As for Cap, I did eventually get the issues introducing the Falcon (but there's a gap in my collection between issues 120 and 153). Frankly, even the Kirby action in the pre-Falcon years couldn't mask that Steve Rogers was a boring character who really had no life outside of his costume. Englehart at least started the process of fleshing out Rogers' character more than any previous writer, although he didn't give Steve an occupation -- exactly how was he earning pay in those years? Was the Stark Foundation paying a salary to the Avengers?).
I've read the '80s reprints of the GL/GA O'Neil/Adams issues -- loved the art, but some of the stories were over the top. Otherwise I've only read a handful of their solo stories and I never got into either Super Boy or the Legion of Super Heroes. I recall one LoSH tale I got featuring the Tornado Twins -- it failed to make me want to read more LoSH stories, but I was even less interested in reading solo Super Boy comics.

Rip Jagger said...

A sudden guest-star or full-time companion usually indicated a sales slump on a book.

My all-time fave was the Cap and Falcon team. I love the Falcon's original green and gold, as I think it offers a greater contrast to Cap's classic colors and speaks more directly to Falcon's urban roots. Once he dons his red and white he ceases to be as distinctive and his wings really take him out of his street-level mileau.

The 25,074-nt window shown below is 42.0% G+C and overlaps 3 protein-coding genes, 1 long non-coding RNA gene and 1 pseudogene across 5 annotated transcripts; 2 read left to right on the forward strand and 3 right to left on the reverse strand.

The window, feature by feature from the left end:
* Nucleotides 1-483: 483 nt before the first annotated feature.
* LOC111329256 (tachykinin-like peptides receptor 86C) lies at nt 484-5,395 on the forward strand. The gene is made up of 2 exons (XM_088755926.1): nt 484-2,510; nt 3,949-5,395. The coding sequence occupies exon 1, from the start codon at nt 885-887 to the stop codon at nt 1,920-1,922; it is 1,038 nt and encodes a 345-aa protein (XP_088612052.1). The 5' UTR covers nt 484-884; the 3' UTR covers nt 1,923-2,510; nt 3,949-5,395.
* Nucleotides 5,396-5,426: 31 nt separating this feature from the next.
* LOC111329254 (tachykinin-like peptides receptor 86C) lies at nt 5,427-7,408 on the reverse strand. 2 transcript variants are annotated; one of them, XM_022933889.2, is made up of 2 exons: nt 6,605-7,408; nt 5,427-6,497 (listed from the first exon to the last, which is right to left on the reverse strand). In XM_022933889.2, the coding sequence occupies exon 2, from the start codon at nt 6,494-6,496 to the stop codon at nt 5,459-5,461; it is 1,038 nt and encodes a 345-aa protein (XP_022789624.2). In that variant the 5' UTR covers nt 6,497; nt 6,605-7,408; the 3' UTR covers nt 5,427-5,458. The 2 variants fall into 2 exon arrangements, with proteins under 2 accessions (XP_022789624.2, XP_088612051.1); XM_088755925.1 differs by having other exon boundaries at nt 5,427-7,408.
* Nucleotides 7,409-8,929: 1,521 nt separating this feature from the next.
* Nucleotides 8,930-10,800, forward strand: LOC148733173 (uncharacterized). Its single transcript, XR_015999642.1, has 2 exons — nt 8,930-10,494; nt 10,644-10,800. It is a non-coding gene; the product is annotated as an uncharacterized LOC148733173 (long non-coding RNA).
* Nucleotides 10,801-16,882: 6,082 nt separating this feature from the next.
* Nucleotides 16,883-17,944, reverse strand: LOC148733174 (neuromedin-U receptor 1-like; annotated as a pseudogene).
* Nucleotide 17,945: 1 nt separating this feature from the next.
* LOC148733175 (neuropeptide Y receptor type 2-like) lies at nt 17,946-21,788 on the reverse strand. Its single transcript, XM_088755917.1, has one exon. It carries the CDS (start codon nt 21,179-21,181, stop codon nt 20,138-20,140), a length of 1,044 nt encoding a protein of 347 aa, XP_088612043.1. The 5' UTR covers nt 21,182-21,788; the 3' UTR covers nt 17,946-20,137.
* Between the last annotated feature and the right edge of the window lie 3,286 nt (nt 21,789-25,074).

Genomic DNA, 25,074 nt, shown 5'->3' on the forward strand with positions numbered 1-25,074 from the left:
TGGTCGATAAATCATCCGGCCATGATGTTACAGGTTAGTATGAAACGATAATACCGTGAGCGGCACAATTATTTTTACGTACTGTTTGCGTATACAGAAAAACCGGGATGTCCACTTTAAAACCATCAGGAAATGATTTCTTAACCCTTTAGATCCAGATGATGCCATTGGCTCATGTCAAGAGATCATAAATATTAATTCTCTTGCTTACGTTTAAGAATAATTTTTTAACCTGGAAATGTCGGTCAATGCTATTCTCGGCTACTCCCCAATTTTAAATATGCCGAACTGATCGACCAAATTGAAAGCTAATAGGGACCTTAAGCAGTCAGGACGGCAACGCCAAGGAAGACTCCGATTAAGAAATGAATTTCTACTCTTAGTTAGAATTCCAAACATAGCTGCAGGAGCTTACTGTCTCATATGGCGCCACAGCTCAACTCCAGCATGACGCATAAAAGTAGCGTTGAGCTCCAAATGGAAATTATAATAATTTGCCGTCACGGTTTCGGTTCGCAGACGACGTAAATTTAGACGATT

The most significant team has to be the Green Lantern and Green Arrow team up, a pairing that shook up comics and still defines the form in many ways. I missed most of this at the time, only getting a few issues, but I've read the sequence many times since. After Adams left, the team lost some of its appeal to me.

DD and Black Widow was significant because of the hot and heavy romance they had. It was a very adult relationship and pushed the classic boundaries of what had passed for comic book romance before. The tepid shenanigans of Lois Lane and her lot were doomed.

Power Man and Iron Fist were an unlikely pairing but have proven to be a durable team. They were slapped together, a bit like the Champions, but thanks to some clever writing they had a chemistry that really made the whole greater than the sum of the parts. Both characters might be lumped in with Sons of the Dragon and Black Goliath had they not found each other.

The Legion edging out Superboy was a great move as far as I was concerned. The Legion offered up sleek modern adventures with a real pop while sadly as fun as they could be, Superboy stories tended to be bland despite some great craftsmanship on artwork.